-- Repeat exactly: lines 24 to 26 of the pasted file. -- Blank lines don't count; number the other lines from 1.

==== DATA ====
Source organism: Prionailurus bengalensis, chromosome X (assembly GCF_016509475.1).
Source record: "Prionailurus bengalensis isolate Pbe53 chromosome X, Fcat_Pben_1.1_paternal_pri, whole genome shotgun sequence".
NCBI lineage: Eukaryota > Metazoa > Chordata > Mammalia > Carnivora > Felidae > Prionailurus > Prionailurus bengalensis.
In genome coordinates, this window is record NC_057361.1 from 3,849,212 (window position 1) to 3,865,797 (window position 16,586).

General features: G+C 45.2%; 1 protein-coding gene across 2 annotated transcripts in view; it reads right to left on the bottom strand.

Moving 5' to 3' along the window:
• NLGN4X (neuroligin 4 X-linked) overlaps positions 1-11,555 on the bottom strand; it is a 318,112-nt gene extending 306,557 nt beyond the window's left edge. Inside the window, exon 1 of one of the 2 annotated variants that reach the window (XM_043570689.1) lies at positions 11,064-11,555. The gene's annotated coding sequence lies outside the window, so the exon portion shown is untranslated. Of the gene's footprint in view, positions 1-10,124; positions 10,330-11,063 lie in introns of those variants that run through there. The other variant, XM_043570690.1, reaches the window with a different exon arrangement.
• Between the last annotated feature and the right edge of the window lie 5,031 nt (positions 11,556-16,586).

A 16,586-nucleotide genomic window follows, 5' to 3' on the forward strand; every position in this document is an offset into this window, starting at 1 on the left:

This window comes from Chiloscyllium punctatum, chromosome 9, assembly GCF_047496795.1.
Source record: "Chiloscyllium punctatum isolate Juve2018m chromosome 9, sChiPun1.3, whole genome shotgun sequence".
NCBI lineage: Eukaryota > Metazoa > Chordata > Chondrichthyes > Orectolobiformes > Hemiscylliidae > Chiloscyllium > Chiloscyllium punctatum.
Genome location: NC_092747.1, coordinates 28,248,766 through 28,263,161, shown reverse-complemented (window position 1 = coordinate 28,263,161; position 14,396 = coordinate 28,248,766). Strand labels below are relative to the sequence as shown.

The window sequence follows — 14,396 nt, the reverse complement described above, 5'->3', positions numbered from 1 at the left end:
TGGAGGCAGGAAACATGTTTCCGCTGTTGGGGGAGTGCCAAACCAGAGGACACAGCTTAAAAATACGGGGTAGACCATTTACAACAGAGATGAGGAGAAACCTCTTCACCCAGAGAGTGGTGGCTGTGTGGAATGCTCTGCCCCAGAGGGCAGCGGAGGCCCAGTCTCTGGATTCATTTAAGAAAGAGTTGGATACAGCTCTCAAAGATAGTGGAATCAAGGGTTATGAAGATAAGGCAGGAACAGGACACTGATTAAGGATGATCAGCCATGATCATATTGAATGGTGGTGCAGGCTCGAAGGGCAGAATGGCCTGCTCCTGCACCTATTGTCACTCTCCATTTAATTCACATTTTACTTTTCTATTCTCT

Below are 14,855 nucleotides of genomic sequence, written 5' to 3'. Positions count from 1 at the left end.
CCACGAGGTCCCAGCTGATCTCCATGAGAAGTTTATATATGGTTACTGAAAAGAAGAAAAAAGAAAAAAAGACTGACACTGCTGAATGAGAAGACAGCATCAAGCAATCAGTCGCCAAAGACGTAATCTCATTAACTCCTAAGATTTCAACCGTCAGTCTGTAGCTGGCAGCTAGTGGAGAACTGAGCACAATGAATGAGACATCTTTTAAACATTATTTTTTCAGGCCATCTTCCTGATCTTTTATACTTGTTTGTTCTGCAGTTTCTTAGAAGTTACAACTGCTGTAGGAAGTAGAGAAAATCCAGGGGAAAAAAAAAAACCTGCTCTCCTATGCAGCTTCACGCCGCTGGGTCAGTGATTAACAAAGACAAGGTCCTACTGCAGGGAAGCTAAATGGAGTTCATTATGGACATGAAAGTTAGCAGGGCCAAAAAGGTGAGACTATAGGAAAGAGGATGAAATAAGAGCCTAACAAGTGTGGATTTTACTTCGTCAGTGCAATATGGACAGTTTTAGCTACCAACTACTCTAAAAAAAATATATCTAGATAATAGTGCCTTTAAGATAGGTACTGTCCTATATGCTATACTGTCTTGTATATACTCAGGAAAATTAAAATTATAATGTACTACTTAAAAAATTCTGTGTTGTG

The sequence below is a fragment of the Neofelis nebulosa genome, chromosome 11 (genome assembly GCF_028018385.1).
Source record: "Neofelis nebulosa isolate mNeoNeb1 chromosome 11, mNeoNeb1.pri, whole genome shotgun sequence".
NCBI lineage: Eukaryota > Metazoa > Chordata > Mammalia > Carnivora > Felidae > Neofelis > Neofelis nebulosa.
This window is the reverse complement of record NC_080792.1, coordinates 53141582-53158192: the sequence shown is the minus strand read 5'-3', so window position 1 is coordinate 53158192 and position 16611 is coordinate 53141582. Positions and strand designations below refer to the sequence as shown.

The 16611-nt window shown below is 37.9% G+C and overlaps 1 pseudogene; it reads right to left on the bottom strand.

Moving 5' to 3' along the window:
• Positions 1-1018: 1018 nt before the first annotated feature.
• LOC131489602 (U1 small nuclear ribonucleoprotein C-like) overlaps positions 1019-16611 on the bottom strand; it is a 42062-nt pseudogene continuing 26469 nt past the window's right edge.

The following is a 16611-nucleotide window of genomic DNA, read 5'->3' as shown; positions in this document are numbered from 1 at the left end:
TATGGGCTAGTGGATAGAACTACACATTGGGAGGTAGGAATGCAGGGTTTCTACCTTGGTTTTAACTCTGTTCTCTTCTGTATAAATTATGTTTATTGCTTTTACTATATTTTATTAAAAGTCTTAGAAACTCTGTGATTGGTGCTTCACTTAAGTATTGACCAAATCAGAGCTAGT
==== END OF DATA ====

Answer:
• Positions 1-1018: 1018 nt before the first annotated feature.
• LOC131489602 (U1 small nuclear ribonucleoprotein C-like) overlaps positions 1019-16611 on the bottom strand; it is a 42062-nt pseudogene continuing 26469 nt past the window's right edge.

The following is a 16611-nucleotide window of genomic DNA, read 5'->3' as shown; positions in this document are numbered from 1 at the left end: